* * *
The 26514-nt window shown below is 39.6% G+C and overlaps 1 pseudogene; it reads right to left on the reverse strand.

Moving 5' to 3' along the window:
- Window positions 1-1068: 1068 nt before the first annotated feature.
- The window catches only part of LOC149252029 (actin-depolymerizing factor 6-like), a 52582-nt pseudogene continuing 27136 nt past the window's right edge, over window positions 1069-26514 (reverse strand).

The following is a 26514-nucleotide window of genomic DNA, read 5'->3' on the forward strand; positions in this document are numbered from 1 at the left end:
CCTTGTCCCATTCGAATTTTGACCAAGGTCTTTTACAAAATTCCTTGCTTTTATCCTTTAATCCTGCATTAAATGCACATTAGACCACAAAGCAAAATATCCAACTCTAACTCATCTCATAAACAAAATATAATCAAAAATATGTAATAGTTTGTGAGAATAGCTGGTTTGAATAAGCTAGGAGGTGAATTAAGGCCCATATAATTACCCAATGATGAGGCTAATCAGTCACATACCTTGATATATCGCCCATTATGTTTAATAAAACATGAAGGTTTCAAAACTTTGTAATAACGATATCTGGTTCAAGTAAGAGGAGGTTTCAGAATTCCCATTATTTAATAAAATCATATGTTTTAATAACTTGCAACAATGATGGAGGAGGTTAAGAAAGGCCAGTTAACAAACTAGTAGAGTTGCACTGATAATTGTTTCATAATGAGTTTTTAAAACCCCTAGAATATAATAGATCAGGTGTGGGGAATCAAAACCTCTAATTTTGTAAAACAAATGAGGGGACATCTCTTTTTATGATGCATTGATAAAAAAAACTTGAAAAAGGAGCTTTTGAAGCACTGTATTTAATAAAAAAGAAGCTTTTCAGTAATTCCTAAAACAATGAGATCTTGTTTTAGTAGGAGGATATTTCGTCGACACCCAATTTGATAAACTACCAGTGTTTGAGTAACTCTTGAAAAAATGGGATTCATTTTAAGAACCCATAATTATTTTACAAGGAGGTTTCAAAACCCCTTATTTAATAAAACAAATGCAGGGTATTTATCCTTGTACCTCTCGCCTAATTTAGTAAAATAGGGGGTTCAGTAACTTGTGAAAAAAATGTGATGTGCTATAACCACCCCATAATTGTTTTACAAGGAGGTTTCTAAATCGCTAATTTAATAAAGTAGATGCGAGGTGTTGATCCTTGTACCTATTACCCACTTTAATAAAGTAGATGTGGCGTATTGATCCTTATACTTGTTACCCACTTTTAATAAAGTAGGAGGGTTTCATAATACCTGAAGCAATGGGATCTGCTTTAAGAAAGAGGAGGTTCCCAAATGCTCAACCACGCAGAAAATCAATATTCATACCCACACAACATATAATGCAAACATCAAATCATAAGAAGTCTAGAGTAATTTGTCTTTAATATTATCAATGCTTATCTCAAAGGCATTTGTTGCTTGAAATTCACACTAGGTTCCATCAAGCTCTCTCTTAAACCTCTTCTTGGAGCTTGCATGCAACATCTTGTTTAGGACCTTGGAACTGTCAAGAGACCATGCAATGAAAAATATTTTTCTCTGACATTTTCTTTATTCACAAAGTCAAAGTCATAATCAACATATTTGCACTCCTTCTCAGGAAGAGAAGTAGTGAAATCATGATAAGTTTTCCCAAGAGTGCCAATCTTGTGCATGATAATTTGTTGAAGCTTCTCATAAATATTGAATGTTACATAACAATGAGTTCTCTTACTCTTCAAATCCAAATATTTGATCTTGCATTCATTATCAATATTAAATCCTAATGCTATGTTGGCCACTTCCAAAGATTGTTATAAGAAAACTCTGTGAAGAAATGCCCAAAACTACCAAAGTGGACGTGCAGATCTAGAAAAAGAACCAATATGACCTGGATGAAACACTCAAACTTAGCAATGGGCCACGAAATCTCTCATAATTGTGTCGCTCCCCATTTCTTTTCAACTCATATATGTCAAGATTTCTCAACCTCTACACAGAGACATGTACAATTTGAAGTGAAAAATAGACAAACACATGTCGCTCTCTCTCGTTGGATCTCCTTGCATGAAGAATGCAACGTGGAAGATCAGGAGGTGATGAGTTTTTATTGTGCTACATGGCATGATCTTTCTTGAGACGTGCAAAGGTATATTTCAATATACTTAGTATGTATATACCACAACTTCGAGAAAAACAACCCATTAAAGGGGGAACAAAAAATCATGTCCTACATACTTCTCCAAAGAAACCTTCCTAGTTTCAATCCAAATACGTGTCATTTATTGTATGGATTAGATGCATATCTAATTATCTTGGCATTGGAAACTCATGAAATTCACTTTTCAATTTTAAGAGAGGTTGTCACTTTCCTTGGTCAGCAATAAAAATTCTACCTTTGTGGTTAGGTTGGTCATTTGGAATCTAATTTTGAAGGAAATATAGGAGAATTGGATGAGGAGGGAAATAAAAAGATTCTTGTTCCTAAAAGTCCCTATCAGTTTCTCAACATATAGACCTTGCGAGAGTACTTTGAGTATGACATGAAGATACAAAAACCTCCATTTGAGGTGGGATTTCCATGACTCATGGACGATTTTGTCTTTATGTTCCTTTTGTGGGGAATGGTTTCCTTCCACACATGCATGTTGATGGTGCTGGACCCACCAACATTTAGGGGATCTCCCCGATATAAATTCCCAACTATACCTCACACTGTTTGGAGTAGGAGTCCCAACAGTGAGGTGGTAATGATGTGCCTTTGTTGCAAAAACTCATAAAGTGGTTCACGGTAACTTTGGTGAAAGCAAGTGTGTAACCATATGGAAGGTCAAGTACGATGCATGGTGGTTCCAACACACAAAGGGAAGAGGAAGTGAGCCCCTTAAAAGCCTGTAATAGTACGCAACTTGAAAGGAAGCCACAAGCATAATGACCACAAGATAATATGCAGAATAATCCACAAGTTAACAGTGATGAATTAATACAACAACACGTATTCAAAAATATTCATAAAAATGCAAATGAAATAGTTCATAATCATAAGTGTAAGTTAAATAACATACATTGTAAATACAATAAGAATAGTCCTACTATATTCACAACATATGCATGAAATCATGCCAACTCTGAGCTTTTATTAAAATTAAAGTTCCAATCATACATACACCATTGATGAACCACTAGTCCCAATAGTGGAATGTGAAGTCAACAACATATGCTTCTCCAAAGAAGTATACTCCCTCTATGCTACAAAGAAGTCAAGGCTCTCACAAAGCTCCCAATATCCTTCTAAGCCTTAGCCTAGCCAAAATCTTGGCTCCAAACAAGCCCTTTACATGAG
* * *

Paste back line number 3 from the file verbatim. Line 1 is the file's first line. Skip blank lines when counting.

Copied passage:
- Window positions 1-1068: 1068 nt before the first annotated feature.